Download she hath been reading women and shakespeare clubs in america in pdf or read she hath been reading women and shakespeare clubs in america in pdf online books in PDF, EPUB and Mobi Format. Click Download or Read Online button to get she hath been reading women and shakespeare clubs in america in pdf book now. This site is like a library, Use search box in the widget to get ebook that you want.



She Hath Been Reading

Author: Katherine West Scheil
Publisher: Cornell University Press
ISBN: 0801464692
Size: 42.44 MB
Format: PDF, ePub
View: 3204
Download and Read
In the late nineteenth century hundreds of clubs formed across the United States devoted to the reading of Shakespeare. From Pasadena, California, to the seaside town of Camden, Maine; from the isolated farm town of Ottumwa, Iowa, to Mobile, Alabama, on the Gulf coast, Americans were reading Shakespeare in astonishing numbers and in surprising places. Composed mainly of women, these clubs offered the opportunity for members not only to read and study Shakespeare but also to participate in public and civic activities outside the home. In She Hath Been Reading, Katherine West Scheil uncovers this hidden layer of intellectual activity that flourished in American society well into the twentieth century. Shakespeare clubs were crucial for women's intellectual development because they provided a consistent intellectual stimulus (more so than was the case with most general women's clubs) and because women discovered a world of possibilities, both public and private, inspired by their reading of Shakespeare. Indeed, gathering to read and discuss Shakespeare often led women to actively improve their lot in life and make their society a better place. Many clubs took action on larger social issues such as women's suffrage, philanthropy, and civil rights. At the same time, these efforts served to embed Shakespeare into American culture as a marker for learning, self-improvement, civilization, and entertainment for a broad array of populations, varying in age, race, location, and social standing. Based on extensive research in the archives of the Folger Shakespeare Library and in dozens of local archives and private collections across America, She Hath Been Reading shows the important role that literature can play in the lives of ordinary people. As testament to this fact, the book includes an appendix listing more than five hundred Shakespeare clubs across America.

Imagining Shakespeare S Wife

Author: Katherine West Scheil
Publisher: Cambridge University Press
ISBN: 1108416691
Size: 64.69 MB
Format: PDF, ePub
View: 2581
Download and Read
Examines representations of Anne Hathaway from the eighteenth century to contemporary portrayals in theatre, biographies and novels.

Shakespeare Jubilees 1769 2014

Author: Christa Jansohn
Publisher: LIT Verlag Münster
ISBN: 3643905904
Size: 46.25 MB
Format: PDF, Kindle
View: 4731
Download and Read
This volume contains a collection of essays on Shakespeare Jubilees around the world, from 1769 to 2014. The contributions range from the elaborate celebrations in Shakespeare's hometown to more modest festivities elsewhere; and from ambitious, theatrical, and politically loaded demonstrations to nationally colored, culturally distinct, and idiosyncratic commemorations. The variety of ways in which geographically distant countries have remembered Shakespeare has never before been the object of a comparative study. The book's essays will throw new light on Shakespeare as a shared international heritage. (Series: Studies on English Literature / Studien zur englischen Literatur - Vol. 27) [Subject: Literary Studies, Shakespearean Studies, Theater Studies]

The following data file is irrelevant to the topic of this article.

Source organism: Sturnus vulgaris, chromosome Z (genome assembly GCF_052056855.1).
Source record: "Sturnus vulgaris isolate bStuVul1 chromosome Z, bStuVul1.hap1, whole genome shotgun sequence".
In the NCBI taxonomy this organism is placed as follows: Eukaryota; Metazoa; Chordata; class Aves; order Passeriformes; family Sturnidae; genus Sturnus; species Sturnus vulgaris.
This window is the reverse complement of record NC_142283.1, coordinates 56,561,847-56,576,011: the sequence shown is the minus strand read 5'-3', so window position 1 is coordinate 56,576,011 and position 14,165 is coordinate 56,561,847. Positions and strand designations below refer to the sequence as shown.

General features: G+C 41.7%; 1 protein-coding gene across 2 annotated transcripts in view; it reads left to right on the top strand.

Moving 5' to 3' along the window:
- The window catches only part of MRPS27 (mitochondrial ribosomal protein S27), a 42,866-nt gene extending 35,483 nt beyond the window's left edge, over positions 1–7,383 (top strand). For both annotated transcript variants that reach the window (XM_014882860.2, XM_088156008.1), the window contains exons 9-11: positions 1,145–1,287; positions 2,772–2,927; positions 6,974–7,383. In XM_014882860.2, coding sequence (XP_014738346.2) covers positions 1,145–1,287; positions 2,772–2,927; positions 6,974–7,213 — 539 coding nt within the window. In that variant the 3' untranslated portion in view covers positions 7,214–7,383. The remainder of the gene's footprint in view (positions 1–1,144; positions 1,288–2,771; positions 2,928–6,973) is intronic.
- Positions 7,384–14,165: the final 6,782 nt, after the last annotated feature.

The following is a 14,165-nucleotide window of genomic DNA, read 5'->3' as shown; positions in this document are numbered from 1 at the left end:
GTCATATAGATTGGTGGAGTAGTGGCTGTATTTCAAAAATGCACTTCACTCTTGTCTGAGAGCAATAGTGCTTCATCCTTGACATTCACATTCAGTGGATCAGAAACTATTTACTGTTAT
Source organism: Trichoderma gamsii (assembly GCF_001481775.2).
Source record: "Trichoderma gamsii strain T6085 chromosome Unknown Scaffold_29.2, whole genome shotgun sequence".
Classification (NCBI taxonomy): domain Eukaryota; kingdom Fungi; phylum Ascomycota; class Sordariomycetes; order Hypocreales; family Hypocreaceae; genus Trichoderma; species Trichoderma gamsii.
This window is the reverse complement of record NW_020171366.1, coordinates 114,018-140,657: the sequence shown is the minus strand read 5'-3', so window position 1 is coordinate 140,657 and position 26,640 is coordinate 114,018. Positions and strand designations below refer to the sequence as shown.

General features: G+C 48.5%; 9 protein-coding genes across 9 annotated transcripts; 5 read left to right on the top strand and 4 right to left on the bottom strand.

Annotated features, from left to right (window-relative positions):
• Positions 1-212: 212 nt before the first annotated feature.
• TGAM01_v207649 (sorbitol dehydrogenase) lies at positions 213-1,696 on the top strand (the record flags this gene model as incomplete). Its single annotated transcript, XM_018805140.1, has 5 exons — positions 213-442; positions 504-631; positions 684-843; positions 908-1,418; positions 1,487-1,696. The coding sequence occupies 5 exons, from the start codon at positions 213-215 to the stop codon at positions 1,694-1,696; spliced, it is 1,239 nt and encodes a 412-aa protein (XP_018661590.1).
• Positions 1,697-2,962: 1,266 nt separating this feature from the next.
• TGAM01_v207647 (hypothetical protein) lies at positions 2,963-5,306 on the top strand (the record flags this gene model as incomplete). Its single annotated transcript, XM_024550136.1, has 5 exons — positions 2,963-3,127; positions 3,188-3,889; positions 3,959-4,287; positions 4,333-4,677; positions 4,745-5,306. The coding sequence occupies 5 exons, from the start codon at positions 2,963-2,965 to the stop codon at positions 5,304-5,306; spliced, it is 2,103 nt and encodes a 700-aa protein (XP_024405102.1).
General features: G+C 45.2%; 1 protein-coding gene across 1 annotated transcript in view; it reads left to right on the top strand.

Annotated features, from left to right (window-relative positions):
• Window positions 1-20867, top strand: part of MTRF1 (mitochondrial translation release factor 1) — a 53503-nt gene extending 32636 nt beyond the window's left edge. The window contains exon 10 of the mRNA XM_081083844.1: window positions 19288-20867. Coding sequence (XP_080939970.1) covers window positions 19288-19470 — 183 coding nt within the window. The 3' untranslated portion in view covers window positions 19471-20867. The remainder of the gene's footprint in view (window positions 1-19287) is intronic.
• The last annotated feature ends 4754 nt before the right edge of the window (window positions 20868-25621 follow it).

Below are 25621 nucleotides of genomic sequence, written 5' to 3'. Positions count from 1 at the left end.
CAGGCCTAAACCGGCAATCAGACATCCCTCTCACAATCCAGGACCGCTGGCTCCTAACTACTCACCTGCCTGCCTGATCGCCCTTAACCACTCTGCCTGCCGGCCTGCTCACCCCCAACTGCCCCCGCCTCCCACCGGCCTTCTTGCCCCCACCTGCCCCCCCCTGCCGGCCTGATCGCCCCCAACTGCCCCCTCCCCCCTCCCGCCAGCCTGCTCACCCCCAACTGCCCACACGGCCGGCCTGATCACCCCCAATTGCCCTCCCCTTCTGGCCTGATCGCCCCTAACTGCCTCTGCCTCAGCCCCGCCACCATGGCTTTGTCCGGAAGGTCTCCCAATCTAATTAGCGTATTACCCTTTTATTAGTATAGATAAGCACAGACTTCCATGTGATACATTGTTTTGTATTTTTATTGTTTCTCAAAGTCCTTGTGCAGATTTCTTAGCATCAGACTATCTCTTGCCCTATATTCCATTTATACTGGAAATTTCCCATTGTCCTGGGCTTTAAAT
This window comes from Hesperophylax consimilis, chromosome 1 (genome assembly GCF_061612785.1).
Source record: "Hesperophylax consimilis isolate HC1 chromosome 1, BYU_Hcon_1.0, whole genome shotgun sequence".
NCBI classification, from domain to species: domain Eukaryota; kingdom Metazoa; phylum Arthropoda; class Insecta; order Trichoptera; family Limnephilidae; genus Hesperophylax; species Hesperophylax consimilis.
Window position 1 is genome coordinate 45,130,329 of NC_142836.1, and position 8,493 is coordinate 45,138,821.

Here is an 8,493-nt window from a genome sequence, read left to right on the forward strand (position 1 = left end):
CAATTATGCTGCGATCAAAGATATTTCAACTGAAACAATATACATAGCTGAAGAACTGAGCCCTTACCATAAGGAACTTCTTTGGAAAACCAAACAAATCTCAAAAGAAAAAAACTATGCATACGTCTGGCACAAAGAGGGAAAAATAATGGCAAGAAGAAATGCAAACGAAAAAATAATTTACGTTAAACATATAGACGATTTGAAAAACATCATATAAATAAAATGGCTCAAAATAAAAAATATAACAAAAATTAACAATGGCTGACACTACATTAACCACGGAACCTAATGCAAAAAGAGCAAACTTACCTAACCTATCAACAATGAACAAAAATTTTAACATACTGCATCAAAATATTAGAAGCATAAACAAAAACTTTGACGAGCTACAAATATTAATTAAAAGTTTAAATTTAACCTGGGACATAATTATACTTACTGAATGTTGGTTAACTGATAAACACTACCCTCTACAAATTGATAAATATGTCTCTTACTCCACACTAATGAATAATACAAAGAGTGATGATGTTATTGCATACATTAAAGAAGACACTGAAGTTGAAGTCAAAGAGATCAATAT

Women Making Shakespeare

Author: Gordon McMullan
Publisher: A&C Black
ISBN: 1472539389
Size: 79.98 MB
Format: PDF, Docs
View: 1590
Download and Read
Women Making Shakespeare presents a series of 20-25 short essays that draw on a variety of resources, including interviews with directors, actors, and other performance practitioners, to explore the place (or constitutive absence) of women in the Shakespearean text and in the history of Shakespearean reception - the many ways women, working individually or in communities, have shaped and transformed the reception, performance, and teaching of Shakespeare from the 17th century to the present. The book highlights the essential role Shakespeare's texts have played in the historical development of feminism. Rather than a traditional collection of essays, Women Making Shakespeare brings together materials from diverse resources and uses diverse research methods to create something new and transformative. Among the many women's interactions with Shakespeare to be considered are acting (whether on the professional stage, in film, on lecture tours, or in staged readings), editing, teaching, academic writing, and recycling through adaptations and appropriations (film, novels, poems, plays, visual arts).

Shakespeare In America An Anthology From The Revolution To Now

Author: Various
Publisher: Library of America
ISBN: 1598534637
Size: 47.81 MB
Format: PDF, Mobi
View: 5009
Download and Read